Video: Alabama injustice: Political prosecution?

updated 2/26/2008 1:21:31 PM ET 2008-02-26T18:21:31

Malfunctioning equipment blocked an Alabama TV station's broadcast of a "60 Minutes" report suggesting that imprisoned former Gov. Don Siegelman was the victim of a Republican conspiracy, station officials said.

After promoting the segment for days, WHNT-TV of Huntsville went black just as the report was to air Sunday night. The screen was dark for a few moments before the station flashed a message blaming a technical glitch for the problem.

WHNT general manager Stan Pylant said Monday that despite what some unhappy viewers said, the problem was caused by a malfunctioning receiver at the station.

"The receiver failed at the worst possible time, and there's nothing I can do to make some people believe it," he said.

The station aired the tail end of the roughly 13-minute segment after the signal was restored, and it showed the story again in its entirety during a newscast later Sunday and again Monday.

‘Highly unusual’
"That's highly unusual, but (CBS) realized the situation," Pylant said. The station also included a link to the "60 Minutes" report on its Web site.

Siegelman, a Democrat who was Alabama governor from 1999 to 2003, was convicted on six bribery-related and one obstruction of justice charge in 2006. He began serving a sentence of more than seven years last June.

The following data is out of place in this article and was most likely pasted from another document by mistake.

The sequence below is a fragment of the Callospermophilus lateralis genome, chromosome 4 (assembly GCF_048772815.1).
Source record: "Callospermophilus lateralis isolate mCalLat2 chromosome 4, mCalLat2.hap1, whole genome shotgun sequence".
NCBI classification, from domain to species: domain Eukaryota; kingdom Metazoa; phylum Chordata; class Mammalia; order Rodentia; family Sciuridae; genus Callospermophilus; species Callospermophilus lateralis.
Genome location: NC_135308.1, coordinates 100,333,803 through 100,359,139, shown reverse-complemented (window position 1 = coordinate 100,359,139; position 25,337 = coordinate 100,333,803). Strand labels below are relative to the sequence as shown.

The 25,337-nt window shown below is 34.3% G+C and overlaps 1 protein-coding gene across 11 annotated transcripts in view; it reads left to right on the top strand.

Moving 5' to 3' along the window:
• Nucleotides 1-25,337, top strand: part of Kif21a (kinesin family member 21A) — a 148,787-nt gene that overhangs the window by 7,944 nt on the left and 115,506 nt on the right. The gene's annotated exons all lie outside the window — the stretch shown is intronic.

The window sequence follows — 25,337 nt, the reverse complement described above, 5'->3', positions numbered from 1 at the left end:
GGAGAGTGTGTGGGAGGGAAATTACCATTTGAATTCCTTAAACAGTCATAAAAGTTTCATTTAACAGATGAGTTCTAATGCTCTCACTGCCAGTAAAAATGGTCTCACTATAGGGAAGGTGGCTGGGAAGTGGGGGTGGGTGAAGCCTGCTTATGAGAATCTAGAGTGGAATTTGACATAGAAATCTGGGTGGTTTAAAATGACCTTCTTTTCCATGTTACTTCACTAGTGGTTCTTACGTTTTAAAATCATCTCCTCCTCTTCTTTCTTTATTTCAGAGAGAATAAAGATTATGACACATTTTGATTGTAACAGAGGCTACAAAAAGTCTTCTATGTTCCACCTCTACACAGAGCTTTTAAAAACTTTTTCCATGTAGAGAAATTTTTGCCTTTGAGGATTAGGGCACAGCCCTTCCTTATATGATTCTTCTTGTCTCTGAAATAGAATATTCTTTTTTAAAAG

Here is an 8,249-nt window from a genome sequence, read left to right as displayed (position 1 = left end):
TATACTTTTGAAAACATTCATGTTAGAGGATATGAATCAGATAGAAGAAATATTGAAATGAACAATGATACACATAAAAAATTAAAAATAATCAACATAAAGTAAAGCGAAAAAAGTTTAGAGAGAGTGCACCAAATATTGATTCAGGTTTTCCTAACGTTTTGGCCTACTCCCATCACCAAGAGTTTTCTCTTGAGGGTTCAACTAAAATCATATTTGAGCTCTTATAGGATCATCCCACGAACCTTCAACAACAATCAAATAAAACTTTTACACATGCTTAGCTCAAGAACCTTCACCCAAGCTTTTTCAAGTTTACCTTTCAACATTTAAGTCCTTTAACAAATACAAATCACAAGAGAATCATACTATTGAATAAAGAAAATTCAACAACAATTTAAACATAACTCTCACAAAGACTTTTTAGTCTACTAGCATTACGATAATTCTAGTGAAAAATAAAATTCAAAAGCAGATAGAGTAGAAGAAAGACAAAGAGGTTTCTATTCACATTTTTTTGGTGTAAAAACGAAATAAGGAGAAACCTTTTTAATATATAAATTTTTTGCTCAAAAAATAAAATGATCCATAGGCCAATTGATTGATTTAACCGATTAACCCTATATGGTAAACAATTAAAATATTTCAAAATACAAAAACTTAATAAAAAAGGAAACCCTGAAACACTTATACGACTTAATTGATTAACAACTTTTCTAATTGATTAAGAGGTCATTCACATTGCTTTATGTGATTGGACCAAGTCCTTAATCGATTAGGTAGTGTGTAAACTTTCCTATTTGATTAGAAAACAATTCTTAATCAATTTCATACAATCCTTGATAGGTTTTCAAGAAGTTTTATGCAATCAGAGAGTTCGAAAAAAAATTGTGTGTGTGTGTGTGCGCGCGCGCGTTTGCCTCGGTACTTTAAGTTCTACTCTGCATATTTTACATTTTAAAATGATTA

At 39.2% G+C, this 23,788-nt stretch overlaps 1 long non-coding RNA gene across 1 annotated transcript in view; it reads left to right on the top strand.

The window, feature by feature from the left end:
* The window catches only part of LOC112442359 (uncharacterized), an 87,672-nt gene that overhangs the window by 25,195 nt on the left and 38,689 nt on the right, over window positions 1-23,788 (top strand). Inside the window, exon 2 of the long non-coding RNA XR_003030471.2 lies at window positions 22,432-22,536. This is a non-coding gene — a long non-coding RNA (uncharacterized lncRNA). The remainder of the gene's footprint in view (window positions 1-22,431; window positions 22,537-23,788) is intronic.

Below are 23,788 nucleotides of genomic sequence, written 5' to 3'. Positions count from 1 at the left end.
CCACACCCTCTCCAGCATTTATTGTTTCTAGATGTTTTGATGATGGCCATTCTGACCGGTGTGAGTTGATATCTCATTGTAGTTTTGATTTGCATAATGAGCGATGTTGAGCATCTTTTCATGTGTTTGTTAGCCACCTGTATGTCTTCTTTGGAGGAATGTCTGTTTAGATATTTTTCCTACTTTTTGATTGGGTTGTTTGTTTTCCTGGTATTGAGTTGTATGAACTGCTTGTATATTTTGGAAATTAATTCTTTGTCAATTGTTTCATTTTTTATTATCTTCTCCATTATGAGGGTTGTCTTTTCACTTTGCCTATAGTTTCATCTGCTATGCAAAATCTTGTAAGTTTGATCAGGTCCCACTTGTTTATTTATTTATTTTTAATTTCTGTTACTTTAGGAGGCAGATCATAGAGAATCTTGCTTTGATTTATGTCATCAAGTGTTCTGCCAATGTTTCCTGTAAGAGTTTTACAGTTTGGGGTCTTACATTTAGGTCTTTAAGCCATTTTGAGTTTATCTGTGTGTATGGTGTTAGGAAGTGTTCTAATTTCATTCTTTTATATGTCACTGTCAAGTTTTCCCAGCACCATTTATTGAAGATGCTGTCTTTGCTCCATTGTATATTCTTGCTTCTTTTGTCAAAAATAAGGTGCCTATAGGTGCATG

Federal prosecutors had accused Siegelman of naming HealthSouth CEO Richard Scrushy to a hospital regulatory board in exchange for $500,000 in donations to Siegelman's 1999 campaign for a state lottery. Scrushy was also convicted and is serving a prison term.

The "60 Minutes" story suggested Republican politics was behind Siegelman's prosecution and imprisonment, a claim prosecutors deny.

Pylant said he received numerous calls from people on both sides -- some complaining that the report wasn't shown the first time, others complaining it was shown at all.

"We promoted the show all week for people to watch. For us to do that and then not air it would be crazy," he said.

Huntsville is in northern Alabama. "60 Minutes" aired normally on CBS stations in other parts of the state.

Democrats want inquiry
State Democratic Party Chairman Joe Turnham said he will send a letter to the Federal Communications Commission asking for a formal inquiry to make sure there was no political pressure behind the blackout.

But "60 Minutes" spokesman Kevin Tedesco said he had no reason to doubt the station's explanation of what happened.

"This is a matter that WHNT is handling," he said.

Also Monday, attorneys for Siegelman called for a special prosecutor to look into the allegations in the "60 Minutes" report. The program said the government had a key prosecution witness, former Siegelman aide Nick Bailey, repeatedly write out his testimony because prosecutors were frustrated with his recollection of events.

Vince Kilborn, an attorney for Siegelman who contends Republican politics was behind his prosecution, said the defense was never told of any written notes by Bailey. Lead prosecutor Louis Franklin said they never asked Bailey to write out his testimony.

Copyright 2008 The Associated Press. All rights reserved. This material may not be published, broadcast, rewritten or redistributed.

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